Improve your leaders to improve your organization
Yesterday I had breakfast with an old friend who described to me how his company was about to destroy their competition because they’d dramatically improved their product.
They hadn’t redesigned the product.
Instead, they had worked hard to make each component within the product more efficient and more effective.
You probably don’t need to redesign your organization
Leaders—especially CEOs—tend to be highly competent people. They also expect those around them to be highly competent.
So, when things aren’t going well or there’s conflict or discord in the leadership team, they typically conclude that they either have the wrong people, or they need to reorganize.
Much of the time, what they really need is to improve the leaders they already have.
Improve each component, and the overall product will improve.
Two mistakes CEOs make
Even when a CEO believes in their top leaders, they often fall prey to two critical mistakes:
First, they believe everything can be fixed by a retreat, a consultant, or a training.
If the leadership team suffers from conflict, miscommunication, infighting, or inefficiency, a lot of CEOs hire a consultant to run a retreat. The consultant might assess communication styles or strengths, do a role-play exercise, or force courageous conversations and airing of grievances.
Turning to a consultant is not a bad idea. In fact, having a professional, independent facilitator is the only way to get an unbiased and objective look at your team and organization. Progress will be much harder if a member of the team facilitates.
The bigger problem, though, is that the insight gained in these sessions has a half-life.
Although these retreats may improve things for a while, their effect fades over time. People fall back into long-established habits and patterns. We are only human.
You need each individual to continue the work that begins in the group session.
Otherwise, it’s like holding a product redesign meeting and then never executing on the new design.
The other thing a group session does is dilute accountability.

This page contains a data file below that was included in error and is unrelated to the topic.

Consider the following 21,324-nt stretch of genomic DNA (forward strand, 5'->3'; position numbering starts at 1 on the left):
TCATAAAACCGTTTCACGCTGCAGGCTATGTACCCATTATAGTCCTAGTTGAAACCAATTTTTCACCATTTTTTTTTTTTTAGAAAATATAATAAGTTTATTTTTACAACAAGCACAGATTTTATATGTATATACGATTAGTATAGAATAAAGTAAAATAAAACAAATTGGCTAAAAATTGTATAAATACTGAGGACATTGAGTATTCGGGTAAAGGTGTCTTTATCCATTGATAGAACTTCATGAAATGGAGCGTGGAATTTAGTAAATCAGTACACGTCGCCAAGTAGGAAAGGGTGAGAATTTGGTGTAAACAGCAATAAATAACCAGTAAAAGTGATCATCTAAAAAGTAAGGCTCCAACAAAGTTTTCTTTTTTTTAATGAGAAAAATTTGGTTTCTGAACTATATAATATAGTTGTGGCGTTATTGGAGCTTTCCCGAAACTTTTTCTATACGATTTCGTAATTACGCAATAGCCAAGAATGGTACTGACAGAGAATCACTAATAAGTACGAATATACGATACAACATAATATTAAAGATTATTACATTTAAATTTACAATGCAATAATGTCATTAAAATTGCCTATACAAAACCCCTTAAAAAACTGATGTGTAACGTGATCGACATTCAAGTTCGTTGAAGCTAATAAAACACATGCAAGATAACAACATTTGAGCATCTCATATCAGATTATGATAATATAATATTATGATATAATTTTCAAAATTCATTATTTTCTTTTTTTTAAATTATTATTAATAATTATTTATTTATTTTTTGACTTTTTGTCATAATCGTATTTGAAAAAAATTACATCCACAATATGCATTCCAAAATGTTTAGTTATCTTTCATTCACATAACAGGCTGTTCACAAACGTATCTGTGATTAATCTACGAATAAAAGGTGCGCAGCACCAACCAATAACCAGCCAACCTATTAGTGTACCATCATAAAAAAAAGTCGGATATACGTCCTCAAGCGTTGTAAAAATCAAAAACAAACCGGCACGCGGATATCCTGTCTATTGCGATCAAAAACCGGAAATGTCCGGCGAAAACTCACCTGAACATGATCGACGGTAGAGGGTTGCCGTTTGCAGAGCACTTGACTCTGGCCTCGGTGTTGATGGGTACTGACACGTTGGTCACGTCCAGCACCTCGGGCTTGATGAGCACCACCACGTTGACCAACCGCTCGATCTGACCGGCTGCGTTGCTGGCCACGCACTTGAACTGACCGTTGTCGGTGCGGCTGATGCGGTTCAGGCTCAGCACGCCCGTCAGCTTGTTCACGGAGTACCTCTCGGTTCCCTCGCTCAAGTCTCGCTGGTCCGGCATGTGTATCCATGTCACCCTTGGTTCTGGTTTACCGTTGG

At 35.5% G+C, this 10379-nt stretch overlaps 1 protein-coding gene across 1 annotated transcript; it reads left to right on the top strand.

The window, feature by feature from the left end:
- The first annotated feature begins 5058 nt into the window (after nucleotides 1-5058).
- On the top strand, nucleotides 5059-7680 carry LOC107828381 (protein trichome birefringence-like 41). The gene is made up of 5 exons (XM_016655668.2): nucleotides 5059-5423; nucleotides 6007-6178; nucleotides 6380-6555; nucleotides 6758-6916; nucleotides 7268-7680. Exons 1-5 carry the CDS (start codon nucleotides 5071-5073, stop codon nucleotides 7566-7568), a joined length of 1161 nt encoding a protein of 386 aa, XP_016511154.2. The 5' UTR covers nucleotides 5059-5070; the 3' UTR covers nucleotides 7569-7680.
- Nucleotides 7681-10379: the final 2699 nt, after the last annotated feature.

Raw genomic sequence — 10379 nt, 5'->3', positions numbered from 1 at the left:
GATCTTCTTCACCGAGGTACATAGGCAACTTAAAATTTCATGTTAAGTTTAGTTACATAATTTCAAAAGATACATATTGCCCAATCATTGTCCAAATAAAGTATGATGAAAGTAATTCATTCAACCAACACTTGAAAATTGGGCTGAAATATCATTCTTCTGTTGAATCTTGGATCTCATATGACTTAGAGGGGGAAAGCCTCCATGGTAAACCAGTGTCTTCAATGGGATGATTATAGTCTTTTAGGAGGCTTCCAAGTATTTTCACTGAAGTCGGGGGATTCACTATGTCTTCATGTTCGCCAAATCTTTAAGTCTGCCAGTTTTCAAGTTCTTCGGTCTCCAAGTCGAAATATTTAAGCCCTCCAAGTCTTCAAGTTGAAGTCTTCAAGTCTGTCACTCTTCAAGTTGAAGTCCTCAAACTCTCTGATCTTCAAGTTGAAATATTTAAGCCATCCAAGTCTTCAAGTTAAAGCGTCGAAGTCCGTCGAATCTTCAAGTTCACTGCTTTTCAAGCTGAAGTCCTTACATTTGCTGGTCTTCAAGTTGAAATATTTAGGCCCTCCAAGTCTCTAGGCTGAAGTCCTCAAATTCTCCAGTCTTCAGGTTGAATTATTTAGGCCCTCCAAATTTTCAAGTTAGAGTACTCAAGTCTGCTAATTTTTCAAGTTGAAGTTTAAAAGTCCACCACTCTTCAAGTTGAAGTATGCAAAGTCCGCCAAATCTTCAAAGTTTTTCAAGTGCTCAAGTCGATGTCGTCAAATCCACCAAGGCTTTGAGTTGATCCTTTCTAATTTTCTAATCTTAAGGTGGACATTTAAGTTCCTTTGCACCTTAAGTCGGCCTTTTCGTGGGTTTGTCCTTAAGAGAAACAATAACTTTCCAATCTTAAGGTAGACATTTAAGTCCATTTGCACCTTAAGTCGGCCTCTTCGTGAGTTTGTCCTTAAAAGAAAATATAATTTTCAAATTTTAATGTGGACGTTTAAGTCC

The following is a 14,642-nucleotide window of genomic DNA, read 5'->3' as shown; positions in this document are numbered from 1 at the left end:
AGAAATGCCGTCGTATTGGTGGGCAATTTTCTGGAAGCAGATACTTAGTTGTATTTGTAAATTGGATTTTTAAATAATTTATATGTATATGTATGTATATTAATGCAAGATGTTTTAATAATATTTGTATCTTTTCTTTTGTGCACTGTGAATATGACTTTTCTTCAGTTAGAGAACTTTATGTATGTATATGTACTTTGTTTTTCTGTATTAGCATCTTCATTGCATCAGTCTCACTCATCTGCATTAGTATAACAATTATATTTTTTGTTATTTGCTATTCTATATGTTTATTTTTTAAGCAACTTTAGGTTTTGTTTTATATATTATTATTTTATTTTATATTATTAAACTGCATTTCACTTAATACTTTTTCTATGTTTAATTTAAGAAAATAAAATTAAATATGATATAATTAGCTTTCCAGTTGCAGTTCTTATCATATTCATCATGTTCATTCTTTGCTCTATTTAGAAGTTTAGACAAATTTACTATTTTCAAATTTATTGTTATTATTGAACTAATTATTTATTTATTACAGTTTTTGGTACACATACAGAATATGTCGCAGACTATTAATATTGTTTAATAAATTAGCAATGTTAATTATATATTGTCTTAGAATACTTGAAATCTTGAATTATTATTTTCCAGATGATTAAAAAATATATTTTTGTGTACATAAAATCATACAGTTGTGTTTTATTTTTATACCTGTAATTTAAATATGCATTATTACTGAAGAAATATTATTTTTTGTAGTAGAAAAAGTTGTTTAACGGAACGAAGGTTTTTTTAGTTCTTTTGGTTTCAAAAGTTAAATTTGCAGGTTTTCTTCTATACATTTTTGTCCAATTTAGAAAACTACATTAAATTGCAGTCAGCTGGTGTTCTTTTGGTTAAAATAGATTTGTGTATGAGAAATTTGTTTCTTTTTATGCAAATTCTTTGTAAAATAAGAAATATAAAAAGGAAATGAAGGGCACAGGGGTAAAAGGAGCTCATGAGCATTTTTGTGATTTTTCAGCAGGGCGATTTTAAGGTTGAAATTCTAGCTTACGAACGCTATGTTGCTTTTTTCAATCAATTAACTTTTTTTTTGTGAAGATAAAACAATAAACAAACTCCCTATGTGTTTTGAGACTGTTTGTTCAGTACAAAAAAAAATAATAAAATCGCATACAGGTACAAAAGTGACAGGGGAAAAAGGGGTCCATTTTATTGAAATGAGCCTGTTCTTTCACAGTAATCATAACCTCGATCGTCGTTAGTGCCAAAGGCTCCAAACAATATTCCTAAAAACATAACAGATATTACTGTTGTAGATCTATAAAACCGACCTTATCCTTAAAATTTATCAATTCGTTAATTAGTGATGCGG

It feels great to leave the room thinking “we’re all in this together” and “improvement is everyone’s responsibility,” but in practice that can manifest as “that other person isn’t doing their part to meet me halfway, so why should I do all the work?”
Improperly managed, the long term result of such a retreat can be deeper entrenchment of divisions and increased resentment. Not at all what you’re hoping for.
Second, the CEO fails to understand their own role in creating and perpetuating the dysfunction.
In business, we equate being at the top with being the smartest and best. If you’re CEO, you must by definition be better than everyone else. Otherwise, how could you have become CEO?
Instead of “I am in charge, so if the team is not performing then it’s my fault,” they take the attitude that “I am in charge, so if the team is not performing then something is wrong with the team.”
I see this bad logic at all levels of management. Someone gets promoted to a leadership role, and their behavior changes.
It’s like being in charge makes people lose sight of their own need for self-awareness and self-development. Then, they fall into patterns and behaviors that hold them back.
Looking back over my 30+ years building and leading high-performing and highly engaged teams, I can see moments where fell into that trap. Those moments were rare, but they happened.
(To my teams in the past, I apologize for those moments and wish I’d done better.)
This is why CEOs need to hire external one-on-one coaches not just for their leadership team members, but also for themselves.
Perhaps especially for themselves.
As a leader, you want your team to become expert at working with you, not working around you.
One of my small corporate clients hired me to coach a few of their leadership team one-on-one.
I didn’t do any group facilitation. No retreats. The CEO hired me for the individual development of their leaders.
Through a few different assessments (e.g. strengths, 360, values, etc.) and many in-depth one-on-one discussions over several months, I helped each member of this team become a better version of themselves.
Each became more aware of how they showed up every day, the assumptions they were making about their coworkers, and the disconnects that were entirely preventable and fixable with small tweaks in their own behavior and attitude.
Because each of these leaders felt personally committed to becoming better, they were holding themselves accountable to their own standards. Mistakes were still made, but they were more easily overcome. In addition, the mistakes led to greater learning rather than deeper resentment.
Overall, even though I never held a single group session with the team, the team began performing better and continues to improve.
You don’t need to redesign the product if you can get each component to function at its peak.
I can help you, too
You’ve invested a lot in your leadership team. You did what was necessary to bring them on board. You are giving them the tools and resources they need to get the work done.
Don’t stop there. What you’ve done is necessary, but it’s no longer sufficient.
Give me a call and we can talk about your team, what’s going well, and what’s troubling you.